NORFOLK, Va. (WAVY) — The Norfolk Sister City Association says it’s not ready to completely sever ties with its Russian sister city, Kaliningrad, as Moscow’s invasion continues in Ukraine.

However, the association says it will place a hood over the Kaliningrad directional marker at Town Point Park as a symbol of their support for Ukraine. The hood will remain in place as long as Russia is occupying the country.

Kaliningrad has been among Norfolk’s sister cities — which are in 10 different countries across the world — since 1992. It was the fifth sister city to be named.

The Norfolk Sister City Association made the announcement about its relationship with the Russian city Monday in a letter to Norfolk Mayor Kenny Alexander and the rest of City Council.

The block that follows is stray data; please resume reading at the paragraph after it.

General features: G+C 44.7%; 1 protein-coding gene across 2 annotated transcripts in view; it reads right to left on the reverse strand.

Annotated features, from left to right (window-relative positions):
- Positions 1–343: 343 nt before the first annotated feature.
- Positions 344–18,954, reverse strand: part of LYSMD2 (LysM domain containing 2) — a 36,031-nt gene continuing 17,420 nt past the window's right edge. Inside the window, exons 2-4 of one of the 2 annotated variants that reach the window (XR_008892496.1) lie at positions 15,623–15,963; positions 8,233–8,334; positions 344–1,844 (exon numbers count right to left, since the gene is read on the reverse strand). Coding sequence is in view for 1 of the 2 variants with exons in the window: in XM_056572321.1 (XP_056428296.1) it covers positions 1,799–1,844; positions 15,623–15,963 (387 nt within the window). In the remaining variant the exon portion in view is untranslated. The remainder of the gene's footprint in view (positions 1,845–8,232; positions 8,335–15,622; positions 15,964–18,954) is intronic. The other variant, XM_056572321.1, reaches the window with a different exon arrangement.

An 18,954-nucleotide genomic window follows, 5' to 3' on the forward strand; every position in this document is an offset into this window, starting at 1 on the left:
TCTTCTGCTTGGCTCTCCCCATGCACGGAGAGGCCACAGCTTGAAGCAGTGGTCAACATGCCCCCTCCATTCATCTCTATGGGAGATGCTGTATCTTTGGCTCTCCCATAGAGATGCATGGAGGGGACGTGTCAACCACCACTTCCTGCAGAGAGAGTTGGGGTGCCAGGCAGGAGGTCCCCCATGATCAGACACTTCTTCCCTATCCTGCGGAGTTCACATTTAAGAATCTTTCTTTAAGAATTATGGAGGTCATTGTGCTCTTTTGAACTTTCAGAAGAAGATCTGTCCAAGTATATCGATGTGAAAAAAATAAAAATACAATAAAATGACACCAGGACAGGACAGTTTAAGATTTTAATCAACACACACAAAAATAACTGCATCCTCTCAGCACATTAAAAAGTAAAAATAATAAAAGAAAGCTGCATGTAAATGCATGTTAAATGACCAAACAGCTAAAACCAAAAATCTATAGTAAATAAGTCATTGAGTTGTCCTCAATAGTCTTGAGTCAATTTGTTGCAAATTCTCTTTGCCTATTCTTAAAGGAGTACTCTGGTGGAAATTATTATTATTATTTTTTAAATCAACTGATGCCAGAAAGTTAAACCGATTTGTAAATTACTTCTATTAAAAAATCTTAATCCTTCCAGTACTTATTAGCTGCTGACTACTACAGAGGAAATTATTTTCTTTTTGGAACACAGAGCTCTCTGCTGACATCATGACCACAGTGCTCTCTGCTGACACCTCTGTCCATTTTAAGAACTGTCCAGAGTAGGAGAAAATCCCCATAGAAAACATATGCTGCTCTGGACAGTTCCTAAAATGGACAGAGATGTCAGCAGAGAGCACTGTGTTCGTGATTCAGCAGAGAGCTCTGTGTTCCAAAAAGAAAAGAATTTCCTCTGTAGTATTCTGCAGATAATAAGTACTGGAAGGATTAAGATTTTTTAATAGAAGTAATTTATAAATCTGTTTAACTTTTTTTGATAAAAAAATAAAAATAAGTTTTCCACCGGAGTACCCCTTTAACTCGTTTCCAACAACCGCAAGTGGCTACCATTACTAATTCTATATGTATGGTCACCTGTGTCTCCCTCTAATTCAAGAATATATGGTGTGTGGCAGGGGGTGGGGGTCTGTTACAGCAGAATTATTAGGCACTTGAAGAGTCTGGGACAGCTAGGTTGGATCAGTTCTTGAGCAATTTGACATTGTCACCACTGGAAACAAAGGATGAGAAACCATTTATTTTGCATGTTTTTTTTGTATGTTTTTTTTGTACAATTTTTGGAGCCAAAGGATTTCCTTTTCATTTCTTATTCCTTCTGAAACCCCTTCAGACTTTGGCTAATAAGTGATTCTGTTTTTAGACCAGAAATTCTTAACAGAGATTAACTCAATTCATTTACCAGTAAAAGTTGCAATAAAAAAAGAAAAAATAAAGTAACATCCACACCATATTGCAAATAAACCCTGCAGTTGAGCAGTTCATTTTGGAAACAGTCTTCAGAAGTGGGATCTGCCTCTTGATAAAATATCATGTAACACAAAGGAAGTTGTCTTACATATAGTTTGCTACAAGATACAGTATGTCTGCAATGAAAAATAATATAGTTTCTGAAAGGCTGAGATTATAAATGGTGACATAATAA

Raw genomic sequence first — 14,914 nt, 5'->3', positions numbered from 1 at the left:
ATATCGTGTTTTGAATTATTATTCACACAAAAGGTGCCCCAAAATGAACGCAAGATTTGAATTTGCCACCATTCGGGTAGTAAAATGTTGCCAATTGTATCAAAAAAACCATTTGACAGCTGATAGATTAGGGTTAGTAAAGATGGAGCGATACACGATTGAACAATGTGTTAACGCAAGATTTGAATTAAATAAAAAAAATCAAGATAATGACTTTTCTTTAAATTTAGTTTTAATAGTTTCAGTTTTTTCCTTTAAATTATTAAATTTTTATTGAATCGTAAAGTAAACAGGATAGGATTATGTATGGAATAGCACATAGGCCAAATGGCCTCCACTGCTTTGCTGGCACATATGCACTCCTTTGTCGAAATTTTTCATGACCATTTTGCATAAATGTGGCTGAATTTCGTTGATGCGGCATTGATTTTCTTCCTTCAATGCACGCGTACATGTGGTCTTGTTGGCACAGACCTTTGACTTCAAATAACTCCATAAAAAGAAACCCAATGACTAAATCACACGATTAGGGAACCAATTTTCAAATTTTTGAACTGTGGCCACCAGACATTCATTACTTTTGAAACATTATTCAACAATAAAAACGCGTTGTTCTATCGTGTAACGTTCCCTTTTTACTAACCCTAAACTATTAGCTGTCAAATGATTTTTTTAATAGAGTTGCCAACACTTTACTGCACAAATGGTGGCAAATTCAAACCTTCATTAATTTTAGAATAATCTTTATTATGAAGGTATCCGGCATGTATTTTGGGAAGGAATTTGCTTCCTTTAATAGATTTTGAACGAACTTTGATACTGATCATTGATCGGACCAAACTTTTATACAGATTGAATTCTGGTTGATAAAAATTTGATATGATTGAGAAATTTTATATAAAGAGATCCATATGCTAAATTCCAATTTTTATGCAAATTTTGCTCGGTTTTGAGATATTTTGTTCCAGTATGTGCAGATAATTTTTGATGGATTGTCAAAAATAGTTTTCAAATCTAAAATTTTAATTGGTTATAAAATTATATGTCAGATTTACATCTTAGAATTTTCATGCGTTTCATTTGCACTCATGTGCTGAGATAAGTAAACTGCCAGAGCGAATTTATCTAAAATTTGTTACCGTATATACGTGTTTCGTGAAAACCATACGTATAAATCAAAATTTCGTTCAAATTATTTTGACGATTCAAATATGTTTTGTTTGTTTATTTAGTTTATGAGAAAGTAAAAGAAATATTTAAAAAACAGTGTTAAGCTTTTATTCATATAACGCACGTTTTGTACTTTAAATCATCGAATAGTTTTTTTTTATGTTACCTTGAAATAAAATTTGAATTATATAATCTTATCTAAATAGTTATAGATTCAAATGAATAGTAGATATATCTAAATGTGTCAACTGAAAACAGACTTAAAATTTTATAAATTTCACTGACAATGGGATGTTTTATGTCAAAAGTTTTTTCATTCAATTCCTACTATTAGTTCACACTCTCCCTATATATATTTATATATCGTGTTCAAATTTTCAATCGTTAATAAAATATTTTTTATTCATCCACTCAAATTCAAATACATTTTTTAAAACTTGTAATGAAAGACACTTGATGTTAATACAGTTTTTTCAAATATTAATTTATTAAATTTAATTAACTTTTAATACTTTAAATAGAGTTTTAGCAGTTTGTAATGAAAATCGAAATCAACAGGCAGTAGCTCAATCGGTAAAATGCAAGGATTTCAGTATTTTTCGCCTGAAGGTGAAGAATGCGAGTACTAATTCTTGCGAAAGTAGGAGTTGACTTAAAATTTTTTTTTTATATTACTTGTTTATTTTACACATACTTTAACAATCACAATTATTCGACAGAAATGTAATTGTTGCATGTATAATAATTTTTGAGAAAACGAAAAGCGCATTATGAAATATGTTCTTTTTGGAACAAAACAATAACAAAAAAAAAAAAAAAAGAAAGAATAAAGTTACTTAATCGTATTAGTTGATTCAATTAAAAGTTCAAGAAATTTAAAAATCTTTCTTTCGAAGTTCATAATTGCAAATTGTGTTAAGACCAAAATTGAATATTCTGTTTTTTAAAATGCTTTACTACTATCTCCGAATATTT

Both Alexander and Virginia Gov. Glenn Youngkin called on the association to end the relationship on Saturday and Russian forces continued to press into Ukraine from multiple angles. Explosions and sirens rang out in various cities, including the Ukrainian capital of Kyiv.

The association wrote: “The mission of Sister Cities International is to promote peace through mutual respect, understanding and cooperation — one individual, one community at a time. The value of face-to-face meetings and personal relationships is that it changes more than just the lives of individuals but communities.”

Additionally, the association said the relationship with Kaliningrad has “waned over the years” and is currently one of the least active on the list of sister cities. The Kaliningrad Sister City Committee has not had a chair for more than a year.

At the end of the letter, Norfolk Sister City Association President Marguerite Inscoe said the decision to establish or break a relationship with a sister city is ultimately up to Norfolk City Council.